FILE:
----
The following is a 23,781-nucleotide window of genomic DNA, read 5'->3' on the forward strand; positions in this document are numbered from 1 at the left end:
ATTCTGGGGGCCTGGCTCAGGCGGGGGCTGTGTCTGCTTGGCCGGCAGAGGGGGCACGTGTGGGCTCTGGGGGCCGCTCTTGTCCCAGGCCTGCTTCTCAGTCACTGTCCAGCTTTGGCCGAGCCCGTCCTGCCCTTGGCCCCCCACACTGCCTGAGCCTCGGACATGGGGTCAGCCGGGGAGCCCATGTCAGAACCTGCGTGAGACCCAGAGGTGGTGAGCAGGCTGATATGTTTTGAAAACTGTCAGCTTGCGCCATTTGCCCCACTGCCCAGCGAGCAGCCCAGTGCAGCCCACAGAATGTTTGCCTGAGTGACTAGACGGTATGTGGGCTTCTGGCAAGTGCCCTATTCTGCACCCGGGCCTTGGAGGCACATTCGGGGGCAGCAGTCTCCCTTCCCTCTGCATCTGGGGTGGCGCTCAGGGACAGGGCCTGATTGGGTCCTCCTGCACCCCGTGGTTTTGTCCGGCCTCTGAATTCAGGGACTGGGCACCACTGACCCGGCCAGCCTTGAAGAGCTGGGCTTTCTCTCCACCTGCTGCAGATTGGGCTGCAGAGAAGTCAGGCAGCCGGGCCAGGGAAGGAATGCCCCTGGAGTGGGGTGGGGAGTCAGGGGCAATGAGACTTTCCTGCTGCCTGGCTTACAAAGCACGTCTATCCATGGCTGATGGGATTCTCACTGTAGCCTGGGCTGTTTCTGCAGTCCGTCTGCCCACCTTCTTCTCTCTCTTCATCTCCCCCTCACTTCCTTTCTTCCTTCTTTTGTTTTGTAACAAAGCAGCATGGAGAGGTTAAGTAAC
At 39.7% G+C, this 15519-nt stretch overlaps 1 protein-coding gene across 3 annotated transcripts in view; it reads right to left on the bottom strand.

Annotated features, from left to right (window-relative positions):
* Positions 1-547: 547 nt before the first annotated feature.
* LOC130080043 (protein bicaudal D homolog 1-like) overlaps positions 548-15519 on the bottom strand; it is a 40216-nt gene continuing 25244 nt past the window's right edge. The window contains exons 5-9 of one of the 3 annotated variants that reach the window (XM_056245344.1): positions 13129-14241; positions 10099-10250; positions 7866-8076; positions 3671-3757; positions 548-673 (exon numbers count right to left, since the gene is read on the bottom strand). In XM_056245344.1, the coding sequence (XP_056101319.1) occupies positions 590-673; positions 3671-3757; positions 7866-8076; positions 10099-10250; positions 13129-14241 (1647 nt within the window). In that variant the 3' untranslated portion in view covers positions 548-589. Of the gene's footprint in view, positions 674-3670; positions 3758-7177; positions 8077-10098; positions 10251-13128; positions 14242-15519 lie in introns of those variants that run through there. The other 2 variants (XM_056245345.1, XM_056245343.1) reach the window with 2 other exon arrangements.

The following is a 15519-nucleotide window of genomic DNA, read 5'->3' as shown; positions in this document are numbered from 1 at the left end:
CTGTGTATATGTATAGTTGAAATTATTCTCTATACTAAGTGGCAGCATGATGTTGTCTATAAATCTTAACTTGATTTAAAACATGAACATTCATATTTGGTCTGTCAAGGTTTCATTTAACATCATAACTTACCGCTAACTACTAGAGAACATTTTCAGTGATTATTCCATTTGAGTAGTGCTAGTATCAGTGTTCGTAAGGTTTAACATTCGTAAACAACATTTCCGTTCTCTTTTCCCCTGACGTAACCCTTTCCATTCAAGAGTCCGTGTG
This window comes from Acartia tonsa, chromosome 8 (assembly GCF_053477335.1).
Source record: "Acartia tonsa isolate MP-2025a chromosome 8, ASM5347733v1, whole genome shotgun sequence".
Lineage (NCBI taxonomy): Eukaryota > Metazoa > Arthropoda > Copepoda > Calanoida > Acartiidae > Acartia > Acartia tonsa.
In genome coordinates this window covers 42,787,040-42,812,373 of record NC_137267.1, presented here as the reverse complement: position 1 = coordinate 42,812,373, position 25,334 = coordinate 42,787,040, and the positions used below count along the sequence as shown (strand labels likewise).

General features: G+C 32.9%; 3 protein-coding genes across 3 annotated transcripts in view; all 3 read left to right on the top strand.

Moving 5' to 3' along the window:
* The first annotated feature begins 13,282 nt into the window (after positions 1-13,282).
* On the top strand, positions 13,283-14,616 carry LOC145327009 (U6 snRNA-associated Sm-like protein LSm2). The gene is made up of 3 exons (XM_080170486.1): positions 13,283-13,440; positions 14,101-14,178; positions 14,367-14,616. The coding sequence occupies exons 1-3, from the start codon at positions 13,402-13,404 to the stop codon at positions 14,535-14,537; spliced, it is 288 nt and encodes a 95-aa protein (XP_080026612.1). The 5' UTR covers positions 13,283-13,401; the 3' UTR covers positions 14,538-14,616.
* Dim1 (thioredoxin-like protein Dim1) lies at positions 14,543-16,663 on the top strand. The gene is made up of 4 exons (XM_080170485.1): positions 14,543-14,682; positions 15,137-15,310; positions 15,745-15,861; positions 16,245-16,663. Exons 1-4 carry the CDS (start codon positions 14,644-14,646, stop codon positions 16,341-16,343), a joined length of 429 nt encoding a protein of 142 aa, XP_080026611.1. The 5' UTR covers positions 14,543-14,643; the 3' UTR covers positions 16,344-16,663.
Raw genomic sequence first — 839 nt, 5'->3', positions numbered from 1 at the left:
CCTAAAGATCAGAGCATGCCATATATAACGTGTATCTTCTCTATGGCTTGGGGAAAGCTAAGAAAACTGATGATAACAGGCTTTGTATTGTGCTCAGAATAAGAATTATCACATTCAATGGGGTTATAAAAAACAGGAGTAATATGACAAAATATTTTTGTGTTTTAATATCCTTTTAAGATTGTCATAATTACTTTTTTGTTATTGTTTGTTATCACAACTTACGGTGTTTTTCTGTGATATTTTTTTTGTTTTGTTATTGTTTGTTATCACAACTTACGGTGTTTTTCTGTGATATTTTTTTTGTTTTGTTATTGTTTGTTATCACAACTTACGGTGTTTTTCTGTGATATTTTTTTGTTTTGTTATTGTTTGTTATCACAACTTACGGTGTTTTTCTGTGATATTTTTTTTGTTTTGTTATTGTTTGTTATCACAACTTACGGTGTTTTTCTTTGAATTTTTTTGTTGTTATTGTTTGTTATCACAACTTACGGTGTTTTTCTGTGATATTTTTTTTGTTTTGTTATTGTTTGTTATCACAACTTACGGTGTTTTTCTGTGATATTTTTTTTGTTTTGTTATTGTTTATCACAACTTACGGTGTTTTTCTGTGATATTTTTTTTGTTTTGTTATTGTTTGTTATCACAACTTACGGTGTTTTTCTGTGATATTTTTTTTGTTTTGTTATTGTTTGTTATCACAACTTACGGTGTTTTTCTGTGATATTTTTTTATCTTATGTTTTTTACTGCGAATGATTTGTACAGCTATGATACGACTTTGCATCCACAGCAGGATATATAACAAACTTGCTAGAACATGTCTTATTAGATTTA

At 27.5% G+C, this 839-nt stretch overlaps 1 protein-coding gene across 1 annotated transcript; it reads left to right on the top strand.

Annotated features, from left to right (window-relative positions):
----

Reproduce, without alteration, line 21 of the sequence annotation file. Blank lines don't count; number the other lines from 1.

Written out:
Annotated features, from left to right (window-relative positions):